T. Mark Gibson writes:

As the saying goes, “If it saves only one life…”

I think that something like 1/6th of people who use guns in defense
believe that they saved an innocent life by doing so. So even if we
were to accept the gross underestimate of the number of times people
use guns in self-defense, we could still be talking about over 13,000
lives saved each year by armed citizens.

Except that 16% of violent crimes do not result in the victim’s death.
In fact, only 0.35% of assaults result in death (Kleck table 5.8).
0.35%*80,000=300 lives saved with guns each year. This is an
overestimate since it assumes that guns are 100% effective and that
all of the 80,000 crimes that guns were used to defend against were
assaults when in fact some were robberies and burglaries (which have
lower fatality rates than assaults). Correcting for these would give
an estimate of more like 200.

The NCS undercounts crimes like domestic assault, so the 80,000 could
be too low, possibly even by a factor of two. This possibility does
not affect the estimate above, since the undercounting will cause a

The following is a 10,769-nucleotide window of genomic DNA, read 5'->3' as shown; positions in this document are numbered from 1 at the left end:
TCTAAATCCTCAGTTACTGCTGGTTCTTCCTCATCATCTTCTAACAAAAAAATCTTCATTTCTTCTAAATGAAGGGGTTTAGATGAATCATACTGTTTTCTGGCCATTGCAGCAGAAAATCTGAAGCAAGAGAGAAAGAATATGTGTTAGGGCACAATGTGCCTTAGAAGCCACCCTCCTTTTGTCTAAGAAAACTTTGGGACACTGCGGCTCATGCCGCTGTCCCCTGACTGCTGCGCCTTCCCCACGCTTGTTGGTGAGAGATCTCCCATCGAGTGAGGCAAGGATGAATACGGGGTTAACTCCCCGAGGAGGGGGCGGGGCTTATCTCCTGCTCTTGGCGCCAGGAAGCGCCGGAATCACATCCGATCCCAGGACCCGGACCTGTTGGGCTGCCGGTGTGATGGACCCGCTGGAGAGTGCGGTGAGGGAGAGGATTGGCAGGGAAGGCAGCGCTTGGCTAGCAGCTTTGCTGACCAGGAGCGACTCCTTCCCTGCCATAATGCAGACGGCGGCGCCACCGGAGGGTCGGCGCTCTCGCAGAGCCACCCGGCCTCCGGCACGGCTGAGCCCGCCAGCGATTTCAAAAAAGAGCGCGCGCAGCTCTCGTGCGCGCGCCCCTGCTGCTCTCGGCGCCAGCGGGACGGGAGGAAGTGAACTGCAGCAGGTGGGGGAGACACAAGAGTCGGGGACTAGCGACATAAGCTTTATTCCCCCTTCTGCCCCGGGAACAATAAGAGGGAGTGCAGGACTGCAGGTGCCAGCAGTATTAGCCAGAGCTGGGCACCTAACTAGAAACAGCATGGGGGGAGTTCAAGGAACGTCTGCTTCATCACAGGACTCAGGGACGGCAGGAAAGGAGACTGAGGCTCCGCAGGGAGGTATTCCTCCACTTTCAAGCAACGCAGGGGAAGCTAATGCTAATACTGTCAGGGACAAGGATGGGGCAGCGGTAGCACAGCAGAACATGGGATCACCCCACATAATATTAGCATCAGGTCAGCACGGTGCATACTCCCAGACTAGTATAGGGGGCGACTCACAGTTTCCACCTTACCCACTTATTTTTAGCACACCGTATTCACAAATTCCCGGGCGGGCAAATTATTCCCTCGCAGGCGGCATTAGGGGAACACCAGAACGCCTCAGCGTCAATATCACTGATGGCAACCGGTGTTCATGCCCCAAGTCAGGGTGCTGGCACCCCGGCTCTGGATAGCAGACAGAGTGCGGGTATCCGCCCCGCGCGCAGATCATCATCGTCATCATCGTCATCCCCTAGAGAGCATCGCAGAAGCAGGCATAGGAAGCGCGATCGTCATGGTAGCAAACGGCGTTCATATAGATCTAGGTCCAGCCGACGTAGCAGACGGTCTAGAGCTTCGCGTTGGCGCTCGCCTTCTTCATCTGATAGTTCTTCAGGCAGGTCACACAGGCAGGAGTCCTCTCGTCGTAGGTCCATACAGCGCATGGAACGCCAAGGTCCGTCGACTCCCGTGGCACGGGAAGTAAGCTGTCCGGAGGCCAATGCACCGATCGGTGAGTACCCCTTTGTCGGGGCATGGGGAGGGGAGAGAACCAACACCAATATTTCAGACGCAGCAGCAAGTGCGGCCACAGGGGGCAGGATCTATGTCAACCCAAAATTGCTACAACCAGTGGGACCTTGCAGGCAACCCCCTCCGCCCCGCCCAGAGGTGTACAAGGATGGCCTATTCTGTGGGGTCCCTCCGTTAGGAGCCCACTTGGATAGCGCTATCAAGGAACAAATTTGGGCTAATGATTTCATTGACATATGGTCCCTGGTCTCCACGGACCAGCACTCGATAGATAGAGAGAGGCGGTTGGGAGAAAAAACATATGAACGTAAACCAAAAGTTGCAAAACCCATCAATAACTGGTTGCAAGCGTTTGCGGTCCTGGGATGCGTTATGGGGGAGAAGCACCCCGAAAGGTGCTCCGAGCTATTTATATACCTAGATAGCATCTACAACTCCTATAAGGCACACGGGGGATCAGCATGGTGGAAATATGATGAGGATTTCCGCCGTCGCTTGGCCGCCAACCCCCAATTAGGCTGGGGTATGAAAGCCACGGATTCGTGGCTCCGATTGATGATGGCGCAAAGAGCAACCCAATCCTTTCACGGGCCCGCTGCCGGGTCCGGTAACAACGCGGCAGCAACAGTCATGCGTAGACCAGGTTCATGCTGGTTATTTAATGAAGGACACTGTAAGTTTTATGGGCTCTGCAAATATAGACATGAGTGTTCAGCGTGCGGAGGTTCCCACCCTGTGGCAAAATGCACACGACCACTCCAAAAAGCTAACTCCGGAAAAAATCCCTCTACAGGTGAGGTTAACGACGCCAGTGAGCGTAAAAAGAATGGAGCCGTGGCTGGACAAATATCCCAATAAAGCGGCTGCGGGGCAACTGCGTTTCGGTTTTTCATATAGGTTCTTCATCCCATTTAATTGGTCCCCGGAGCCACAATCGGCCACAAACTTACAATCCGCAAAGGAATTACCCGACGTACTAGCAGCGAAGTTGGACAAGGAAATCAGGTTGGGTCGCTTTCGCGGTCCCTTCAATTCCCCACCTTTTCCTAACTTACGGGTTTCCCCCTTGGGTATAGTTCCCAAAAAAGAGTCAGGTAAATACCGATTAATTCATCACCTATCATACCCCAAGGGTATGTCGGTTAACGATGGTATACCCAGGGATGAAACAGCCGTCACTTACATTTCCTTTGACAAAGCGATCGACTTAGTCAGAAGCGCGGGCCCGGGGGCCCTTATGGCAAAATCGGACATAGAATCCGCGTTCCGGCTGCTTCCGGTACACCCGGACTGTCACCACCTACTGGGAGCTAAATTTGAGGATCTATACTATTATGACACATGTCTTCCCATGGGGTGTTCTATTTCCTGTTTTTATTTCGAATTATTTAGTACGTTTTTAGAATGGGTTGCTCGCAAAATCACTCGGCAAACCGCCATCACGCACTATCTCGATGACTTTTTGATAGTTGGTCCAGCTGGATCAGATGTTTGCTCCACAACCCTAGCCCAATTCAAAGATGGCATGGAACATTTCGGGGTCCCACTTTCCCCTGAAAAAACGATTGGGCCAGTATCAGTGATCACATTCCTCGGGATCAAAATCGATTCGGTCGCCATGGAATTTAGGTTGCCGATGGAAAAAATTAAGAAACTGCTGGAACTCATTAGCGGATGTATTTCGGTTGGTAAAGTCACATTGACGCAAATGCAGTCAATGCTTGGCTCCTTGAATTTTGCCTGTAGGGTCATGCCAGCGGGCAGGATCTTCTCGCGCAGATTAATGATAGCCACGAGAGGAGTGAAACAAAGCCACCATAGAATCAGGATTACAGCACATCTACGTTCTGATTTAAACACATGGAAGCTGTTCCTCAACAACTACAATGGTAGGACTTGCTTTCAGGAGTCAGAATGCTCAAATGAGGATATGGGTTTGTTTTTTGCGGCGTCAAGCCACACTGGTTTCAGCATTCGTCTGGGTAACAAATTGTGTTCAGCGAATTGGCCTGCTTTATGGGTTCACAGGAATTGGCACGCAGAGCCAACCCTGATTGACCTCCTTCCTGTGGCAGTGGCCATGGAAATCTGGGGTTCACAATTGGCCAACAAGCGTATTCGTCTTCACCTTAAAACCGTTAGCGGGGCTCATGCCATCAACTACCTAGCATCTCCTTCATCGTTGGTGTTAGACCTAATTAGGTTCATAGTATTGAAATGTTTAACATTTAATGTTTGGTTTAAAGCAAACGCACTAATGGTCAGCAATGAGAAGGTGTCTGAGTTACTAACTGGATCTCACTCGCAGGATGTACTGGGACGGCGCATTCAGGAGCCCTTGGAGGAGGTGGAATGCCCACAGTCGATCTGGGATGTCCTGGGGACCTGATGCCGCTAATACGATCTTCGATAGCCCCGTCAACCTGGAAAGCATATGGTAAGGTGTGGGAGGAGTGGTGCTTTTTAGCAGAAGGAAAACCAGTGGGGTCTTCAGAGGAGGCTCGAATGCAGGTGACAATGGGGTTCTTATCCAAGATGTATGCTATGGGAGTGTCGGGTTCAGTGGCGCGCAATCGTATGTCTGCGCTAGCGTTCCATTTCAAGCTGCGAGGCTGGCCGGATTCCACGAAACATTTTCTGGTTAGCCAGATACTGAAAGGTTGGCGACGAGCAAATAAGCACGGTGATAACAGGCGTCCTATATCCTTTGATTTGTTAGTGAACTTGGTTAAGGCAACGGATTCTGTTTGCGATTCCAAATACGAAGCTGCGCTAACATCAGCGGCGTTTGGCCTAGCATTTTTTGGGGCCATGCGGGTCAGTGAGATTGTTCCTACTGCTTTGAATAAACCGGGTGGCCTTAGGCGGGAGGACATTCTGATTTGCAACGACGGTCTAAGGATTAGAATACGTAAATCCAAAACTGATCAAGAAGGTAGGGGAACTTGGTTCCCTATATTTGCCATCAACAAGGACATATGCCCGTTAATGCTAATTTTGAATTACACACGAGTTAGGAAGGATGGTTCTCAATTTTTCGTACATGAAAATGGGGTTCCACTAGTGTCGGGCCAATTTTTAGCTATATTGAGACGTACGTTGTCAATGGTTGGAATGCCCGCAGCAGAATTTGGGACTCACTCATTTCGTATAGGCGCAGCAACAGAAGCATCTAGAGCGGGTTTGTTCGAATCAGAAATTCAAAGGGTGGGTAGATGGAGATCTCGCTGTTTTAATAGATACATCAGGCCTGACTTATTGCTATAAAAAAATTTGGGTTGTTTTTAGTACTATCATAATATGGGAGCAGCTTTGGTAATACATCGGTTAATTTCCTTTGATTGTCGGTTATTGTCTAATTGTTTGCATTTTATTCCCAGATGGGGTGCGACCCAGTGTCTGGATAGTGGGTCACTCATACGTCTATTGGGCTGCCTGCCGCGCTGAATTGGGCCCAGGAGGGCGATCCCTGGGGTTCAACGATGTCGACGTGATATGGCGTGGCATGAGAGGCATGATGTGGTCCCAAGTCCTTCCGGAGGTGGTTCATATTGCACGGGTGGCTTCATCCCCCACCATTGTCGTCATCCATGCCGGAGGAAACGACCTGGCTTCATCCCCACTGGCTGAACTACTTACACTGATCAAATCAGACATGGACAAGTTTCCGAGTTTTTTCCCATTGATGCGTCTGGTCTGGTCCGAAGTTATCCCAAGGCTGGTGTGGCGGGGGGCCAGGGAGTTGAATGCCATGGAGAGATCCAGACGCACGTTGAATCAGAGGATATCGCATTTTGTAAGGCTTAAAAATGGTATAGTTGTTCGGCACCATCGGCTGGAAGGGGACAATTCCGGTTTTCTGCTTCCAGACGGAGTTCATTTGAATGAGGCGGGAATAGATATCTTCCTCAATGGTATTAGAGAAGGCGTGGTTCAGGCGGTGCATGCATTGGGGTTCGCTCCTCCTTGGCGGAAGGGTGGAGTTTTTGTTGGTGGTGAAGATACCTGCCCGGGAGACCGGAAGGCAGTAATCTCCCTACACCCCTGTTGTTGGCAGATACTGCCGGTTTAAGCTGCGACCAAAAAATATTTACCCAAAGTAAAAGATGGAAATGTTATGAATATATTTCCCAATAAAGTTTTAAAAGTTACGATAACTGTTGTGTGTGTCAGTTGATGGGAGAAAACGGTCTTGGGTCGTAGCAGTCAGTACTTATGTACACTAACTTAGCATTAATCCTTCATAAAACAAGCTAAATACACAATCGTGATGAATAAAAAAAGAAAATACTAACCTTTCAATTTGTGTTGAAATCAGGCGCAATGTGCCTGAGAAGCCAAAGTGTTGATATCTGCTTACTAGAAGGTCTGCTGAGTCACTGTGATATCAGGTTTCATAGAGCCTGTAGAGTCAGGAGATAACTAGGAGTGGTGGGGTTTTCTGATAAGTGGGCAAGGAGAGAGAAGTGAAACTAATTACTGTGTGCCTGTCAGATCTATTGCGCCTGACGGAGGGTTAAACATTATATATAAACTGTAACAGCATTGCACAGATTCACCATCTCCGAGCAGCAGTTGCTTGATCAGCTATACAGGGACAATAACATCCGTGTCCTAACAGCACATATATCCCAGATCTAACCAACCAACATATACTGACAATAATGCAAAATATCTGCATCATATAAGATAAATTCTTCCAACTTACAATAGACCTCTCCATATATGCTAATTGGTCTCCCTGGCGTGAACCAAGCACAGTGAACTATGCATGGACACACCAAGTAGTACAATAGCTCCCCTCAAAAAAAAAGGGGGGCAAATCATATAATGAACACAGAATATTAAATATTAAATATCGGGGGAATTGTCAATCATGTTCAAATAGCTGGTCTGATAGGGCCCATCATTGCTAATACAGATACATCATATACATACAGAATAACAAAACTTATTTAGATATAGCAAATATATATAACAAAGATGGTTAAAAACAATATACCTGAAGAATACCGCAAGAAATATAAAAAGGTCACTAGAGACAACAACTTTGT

compensating overestimate in the lethality of assaults.

If we accept the well-supported
estimate of 1,000,000 incidents where citizens use guns to protect
themselves each year, we could be talking about almost 170,000 lives
saved.

If this 1M estimate is true we cannot estimate the number of lives
saved since we do not have enough knowledge of the nature of the
incident to estimate the chance of death.

If Kleck’s latest results are are correct, and there are over
2.4 million incidents where people use guns defensively each year,
there could be as many as 400,000 lives saved.

Reductio ad absurdum. Since 400,000 lives saved is a ridiculous
number (roughly half of US households have guns — how come there
aren’t 400,000 dead bodies amongst the half of the population with no
gun access?) you have proved that some significant number of Kleck’s
respondents did not tell the truth. Congratulations, Mark, I knew you
had it in you.

If only 10% of the people
who think they saved an innocent life were actually correct and we
use Kleck’s latest estimate, it still leaves about 40,000 lives saved
by armed citizens each year.

Which is also impossible.